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Farmers in Pakistan face two opposite problems with reference to the availability of irrigation water: 1) drought-like conditions if rainfall is low and 2) flash floods if rainfall is high. In both cases standing crops are destroyed.

Small farmers in Pakistan either use their own money or borrow money from the formal banking system/ informal lenders to purchase seeds, fertilizers and other inputs. When the crop is destroyed, there is no way to recover the loss.

In the shipping industry, underwriters developed a system to reduce the losses of those whose goods were carried on ships. Not only did this system improve over the years, but it also became the norm for many other segments of the economy as well as real estate.

Due to heavy losses resulting from natural calamities, Pakistani farmers are largely deprived of any such risk mitigation opportunity. 

Therefore, there is an urgent need to introduce ‘Comprehensive Crop Insurance’ in Pakistan.

The State Bank of Pakistan and financial institutions lending to farmers will have to take the first step. For the current fiscal year, the central bank has set an indicative target of PKR2.25 trillion for lending to farmers.

Since funds of banks of this colossal magnitude are at risk, these institutions have to introduce an insurance scheme to reduce/ minimize the losses.

It is on record that Pakistan has introduced various initiatives in the past, but the results were disappointing as many of these schemes could not become the norm. 

It is important to mention that it is not only the farmers who suffer the loss but the biggest loser is the Government of Pakistan. Every year, billions of rupees have to be given to affected farmers and valuable foreign exchange is spent on importing food items lost due to floods or drought.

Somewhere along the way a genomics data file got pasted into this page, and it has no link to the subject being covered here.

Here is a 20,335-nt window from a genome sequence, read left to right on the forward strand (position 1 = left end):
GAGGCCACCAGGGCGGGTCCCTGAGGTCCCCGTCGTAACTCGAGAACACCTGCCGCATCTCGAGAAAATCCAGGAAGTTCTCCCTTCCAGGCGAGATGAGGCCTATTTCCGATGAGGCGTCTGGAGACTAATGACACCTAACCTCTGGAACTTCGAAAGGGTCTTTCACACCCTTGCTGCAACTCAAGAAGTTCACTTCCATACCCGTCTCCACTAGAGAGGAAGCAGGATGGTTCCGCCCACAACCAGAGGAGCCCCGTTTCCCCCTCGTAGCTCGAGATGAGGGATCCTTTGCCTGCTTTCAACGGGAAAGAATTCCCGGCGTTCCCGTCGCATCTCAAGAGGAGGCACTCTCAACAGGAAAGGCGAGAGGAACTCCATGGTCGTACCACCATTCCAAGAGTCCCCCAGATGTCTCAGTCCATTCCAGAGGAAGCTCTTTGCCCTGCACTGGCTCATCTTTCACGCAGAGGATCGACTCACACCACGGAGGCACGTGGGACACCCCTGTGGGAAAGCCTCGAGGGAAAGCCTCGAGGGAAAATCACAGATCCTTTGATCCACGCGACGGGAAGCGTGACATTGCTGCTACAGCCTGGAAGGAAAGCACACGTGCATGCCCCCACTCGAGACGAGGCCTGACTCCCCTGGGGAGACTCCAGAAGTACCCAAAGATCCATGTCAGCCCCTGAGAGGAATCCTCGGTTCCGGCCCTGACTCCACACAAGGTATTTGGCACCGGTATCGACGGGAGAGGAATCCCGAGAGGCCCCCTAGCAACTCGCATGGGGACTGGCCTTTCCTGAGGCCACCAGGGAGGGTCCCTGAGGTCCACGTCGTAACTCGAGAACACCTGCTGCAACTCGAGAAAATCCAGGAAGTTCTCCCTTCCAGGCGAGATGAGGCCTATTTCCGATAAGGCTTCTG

As a regulator of the financial sector, the State Bank of Pakistan has the responsibility to minimize losses to the financial sector as well as the Government of Pakistan.

Ideally, the central bank should come up with a comprehensive crop insurance system in collaboration with about two dozen companies. If that is not possible it should at least ask individual banks to start acquiring ‘Credit Insurance’.

In Pakistan, the most deprived class is known as ‘small landholders. They own less than 25 acres but are in the largest number. Normally the financial institutions are shy in extending credit to this category of farmers because they are considered highly prone to default in case of any natural calamity. To secure credit banks must pay the premium of insurance for this type of farmer.

Experts say that paying a 2% premium of tentative lending of PKR2.25 trillion is a minuscule amount. The rule of thumb is bigger the pool smaller the share per participant.

There are four big crops in Pakistan i.e. wheat, rice, maize and cotton. The Government could pick up anyone as a test crop and go ahead. However, experts are of the view that since the largest number of farmers grow wheat, which is also strategically important, the government should make it mandatory for financial institutions to cover the amount lent to wheat growers. 

Some experts are also of the opinion that the central bank should go for Maize. Their argument is that since there are four crops of Maize in a year, the probability of losses is the lowest. It will be a win-win situation for both the financial institutions and the insurance companies. 

Some of the experts are of the view that the Government of Pakistan (GoP) should pay the premium. The logic is simple the GoP has the largest stake. The example may not look very appropriate but during the current financial year, the GOP has spent around US$ one billion on the import of wheat, a huge drain of the limited foreign exchange.

This year the country had produced a record bumper wheat crop, exceeding 30 million tons. However, about 30% will go stale because of inadequate storage facilities. It is feared that next year many of the farmers will not grow. Some experts even go to the extent of saying that the forthcoming cotton and rice would also be affected grossly because farmers have no money to buy input.